Most people are familiar with the concept of hidden costs. From building a house to getting a pet, there are always unanticipated expenses beyond the purchase price. Migrating to the cloud is no different. With 88 percent of SMBs now at least discussing cloud services, you’re probably well aware of all the benefits: speed, flexibility and the cost savings of a subscription model. But, we’ve found that many SMBs don’t always follow best practices when moving to the cloud and can end up taking on hidden costs, which counter many of these benefits or remove them completely.
Symantec’s recent report, Avoiding the Hidden Costs of the Cloud looks at some of the unforeseen costs SMBs have experienced in cloud deployments. Here’s a quick rundown of some of the relevant findings:
- 7 in 10 SMBs have experienced rogue (unapproved by owner or IT) cloud deployments within the last year, resulting in issues such as the exposure of sensitive information (reported by 40 percent)
- Among SMBs who reported rogue cloud deployments (more about that below), more than one-third (36 percent) had confidential information exposed, and more than 20 percent faced account takeover issues, defacement of Web properties, and stolen goods or services.
- As a consequence of mismanagement and complexity, more than one-third of SMBs have lost data in the cloud and most have experienced at least one data recovery failure in the cloud.
Rogue clouds, the first issue uncovered by the survey, happen when a well-meaning employee seeks to boost productivity without the “hassle” of going through IT or the business owners – we also call this shadow IT. What’s the harm? Imagine your sensitive information such as product specs or customer information residing beyond the control of your company. Although this issue is far from rare, it does illustrate that employees want and enjoy using cloud services to get their jobs done more efficiently. However, employees don’t understand that they are creating risks and added costs for their companies.
To curb rogue cloud deployments, you should consider a “pick one” approach. Meaning, you should identify what it is that users need and standardize on a solution that meets their needs. If users need file sharing, collaboration or social media, choose a cloud solution that addresses that need and bless it, certify it, implement controls on it and let employees use it. Once you’ve given users what they need, do not allow competing cloud services.
SMBs also need to properly educate employees on policies. By making employees aware of not only the policies but also why they are important, you can ensure employees know how and when to use cloud services efficiently and securely.
For SMBs ready to move to cloud-based services or just beginning to consider it, below are five tips to consider to help ensure a seamless move when picking your cloud service provider:
- Understand the Provider’s Security Controls: Every organization’s security needs and expectations are different so it’s important to understand how the vendor can meet those needs. The Cloud Security Alliance (CSA) Security, Trust & Assurance Registry (STAR), which is a publicly accessible registry that documents the security controls provided by various Infrastructure as a Service (IaaS), Platform as a Service(PaaS), and Software as a Service (SaaS) offerings, is a good place to start. The searchable registry enables users to review the security practices of providers, which will help lead to a better informed purchasing decision. Also, check the vendor’s certifications, references and investigate case studies with organizations similar to your own.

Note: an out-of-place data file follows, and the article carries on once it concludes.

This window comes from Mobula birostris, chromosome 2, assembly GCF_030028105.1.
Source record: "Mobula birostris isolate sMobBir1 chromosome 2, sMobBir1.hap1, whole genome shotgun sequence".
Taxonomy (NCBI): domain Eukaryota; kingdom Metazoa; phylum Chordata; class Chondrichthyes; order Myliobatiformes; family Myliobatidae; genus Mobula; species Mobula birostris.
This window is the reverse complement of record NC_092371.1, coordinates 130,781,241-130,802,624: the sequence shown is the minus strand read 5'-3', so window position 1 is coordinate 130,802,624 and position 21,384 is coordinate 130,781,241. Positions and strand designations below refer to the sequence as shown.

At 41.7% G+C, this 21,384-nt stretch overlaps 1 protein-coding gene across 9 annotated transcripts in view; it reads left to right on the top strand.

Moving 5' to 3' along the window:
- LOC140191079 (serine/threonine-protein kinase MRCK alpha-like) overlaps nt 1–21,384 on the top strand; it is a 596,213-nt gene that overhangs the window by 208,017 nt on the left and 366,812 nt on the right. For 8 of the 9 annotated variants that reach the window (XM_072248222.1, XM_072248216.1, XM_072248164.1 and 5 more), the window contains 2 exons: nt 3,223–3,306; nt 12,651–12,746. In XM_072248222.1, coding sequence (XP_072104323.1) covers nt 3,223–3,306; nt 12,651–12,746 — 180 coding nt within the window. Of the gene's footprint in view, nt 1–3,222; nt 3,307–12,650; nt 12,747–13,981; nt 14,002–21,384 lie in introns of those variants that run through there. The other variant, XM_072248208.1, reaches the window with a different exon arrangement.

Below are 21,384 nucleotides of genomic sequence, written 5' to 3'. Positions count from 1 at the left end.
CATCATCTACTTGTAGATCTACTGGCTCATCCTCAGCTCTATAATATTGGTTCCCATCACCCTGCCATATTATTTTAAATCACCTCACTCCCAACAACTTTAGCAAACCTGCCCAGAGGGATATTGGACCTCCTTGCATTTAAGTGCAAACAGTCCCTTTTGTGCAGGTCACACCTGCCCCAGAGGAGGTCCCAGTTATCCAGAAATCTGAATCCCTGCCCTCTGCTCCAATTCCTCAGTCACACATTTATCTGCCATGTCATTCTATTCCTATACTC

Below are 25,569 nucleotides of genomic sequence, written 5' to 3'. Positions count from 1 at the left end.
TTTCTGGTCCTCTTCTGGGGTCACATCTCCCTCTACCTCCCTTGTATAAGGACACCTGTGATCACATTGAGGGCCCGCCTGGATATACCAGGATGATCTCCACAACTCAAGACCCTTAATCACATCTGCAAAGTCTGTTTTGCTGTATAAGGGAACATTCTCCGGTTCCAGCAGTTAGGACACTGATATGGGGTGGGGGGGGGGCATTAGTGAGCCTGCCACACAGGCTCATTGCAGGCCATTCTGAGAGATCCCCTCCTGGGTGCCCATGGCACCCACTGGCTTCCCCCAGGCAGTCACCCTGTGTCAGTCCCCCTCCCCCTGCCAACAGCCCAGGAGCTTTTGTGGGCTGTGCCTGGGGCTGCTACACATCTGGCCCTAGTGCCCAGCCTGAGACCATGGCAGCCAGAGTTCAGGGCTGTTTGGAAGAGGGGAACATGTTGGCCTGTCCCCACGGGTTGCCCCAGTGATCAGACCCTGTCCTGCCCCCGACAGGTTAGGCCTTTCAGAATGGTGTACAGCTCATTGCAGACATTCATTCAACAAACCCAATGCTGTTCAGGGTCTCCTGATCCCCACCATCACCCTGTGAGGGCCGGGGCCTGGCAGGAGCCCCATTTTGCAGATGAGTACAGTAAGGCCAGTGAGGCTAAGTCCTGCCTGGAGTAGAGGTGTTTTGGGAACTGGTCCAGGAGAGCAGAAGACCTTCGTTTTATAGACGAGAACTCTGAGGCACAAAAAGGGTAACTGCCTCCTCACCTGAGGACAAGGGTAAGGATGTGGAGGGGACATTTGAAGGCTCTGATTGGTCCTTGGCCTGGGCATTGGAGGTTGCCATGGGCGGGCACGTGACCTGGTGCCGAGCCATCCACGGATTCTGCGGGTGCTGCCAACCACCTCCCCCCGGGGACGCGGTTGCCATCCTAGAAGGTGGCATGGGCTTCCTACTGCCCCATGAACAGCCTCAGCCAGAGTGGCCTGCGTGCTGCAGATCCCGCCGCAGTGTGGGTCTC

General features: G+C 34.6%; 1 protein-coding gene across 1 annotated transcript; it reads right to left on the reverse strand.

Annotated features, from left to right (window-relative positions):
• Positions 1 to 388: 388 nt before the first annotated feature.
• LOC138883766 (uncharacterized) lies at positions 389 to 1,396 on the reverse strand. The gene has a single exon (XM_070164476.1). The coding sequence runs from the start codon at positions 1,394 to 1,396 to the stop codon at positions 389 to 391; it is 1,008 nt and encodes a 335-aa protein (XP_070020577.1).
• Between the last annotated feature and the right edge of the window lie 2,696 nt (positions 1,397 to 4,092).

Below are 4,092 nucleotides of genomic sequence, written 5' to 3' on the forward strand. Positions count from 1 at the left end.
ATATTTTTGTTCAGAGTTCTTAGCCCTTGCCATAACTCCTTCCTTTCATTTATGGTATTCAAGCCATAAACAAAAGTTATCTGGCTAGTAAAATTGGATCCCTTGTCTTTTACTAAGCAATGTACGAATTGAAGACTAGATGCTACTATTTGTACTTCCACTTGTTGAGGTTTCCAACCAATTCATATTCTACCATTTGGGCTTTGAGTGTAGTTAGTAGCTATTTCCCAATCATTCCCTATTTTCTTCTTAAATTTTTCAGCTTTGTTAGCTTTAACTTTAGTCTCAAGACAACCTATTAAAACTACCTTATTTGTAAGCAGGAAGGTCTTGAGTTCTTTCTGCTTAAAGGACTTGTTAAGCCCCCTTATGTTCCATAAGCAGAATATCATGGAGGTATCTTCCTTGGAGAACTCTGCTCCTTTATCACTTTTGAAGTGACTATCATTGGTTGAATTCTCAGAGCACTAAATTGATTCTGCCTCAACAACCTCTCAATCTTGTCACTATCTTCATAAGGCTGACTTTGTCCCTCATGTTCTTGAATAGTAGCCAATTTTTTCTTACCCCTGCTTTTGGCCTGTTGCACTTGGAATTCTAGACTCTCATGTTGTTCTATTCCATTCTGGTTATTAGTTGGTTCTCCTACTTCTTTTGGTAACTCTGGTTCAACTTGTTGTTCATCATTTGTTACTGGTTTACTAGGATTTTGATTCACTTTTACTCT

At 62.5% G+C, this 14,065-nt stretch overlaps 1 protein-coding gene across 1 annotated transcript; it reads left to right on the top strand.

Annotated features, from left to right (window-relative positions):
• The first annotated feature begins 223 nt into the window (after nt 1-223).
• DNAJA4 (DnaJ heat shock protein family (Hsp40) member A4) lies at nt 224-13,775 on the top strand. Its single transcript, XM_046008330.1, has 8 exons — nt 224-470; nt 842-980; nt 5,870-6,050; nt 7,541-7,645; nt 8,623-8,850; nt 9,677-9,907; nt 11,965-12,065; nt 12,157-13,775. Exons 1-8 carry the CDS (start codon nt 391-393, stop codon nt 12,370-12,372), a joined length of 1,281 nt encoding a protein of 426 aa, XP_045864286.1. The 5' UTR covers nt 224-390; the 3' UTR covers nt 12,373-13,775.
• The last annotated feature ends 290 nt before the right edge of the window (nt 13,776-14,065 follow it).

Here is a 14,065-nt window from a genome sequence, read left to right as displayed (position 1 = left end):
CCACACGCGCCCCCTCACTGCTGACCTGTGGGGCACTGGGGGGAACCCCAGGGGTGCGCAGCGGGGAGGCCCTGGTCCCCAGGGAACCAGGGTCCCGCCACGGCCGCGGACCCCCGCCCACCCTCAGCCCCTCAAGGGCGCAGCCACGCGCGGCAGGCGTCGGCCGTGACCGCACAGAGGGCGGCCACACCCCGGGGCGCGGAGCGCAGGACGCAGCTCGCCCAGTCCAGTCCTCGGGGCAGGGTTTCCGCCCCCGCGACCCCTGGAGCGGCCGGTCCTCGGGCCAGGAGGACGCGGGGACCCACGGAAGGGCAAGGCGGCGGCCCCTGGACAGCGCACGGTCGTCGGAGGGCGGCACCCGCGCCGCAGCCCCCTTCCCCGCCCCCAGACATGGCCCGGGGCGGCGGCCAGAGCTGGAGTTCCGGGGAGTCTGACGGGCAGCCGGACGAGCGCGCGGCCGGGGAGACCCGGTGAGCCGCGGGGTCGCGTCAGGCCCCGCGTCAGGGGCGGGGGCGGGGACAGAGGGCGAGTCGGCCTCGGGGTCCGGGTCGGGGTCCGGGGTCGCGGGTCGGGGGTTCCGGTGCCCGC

- Know the Provider’s Data Backup Practices: Know how the cloud provider backs up data and in the worst-case scenario, what would happen if they went out of business or if you wanted to move data to another provider. Get a feel for the provider’s storage reputation, their track record of uptime, the number and location of their data centers and redundancy of their infrastructure.
- Secure Good SLAs: The best way to ensure good service is with solid Service Level Agreements (SLAs) with clear contractual language. Many vendors promise 100% SLAs but few are linked to financial penalties for underperformance. Look for vendors who publish their performance and have clear financial penalties if they don’t meet SLAs.
- Evaluate the Human Team: The value of the people behind a cloud service should not be underestimated. Beyond being staffed with cloud specialists who are available 24x7, consider whether your chosen vendor’s specialists can meet your organization’s specific needs. For instance, if you’re looking for a cloud-based security provider, does the vendor leverage a combination of technology and people to proactively identify new threats globally and flag them for at-risk customers?
- Test the Service: One benefit of cloud services is that they have free trialware that is generally easy to deploy. Most vendors offer this to prospective customers. Start small with the trial and once satisfied, you can expand the service to include confidential data and other mission-critical systems.
The cloud offers significant advantages over traditional IT models. But in order to benefit from the agility of the cloud and turn it into a competitive advantage, SMBs need to understand the challenges and plan intelligently from the start – the cost of failure can have a big impact on your business. With limited budgets and fewer IT resources to respond to problems, SMBs can’t afford to learn the hard way about the hidden costs of clouds.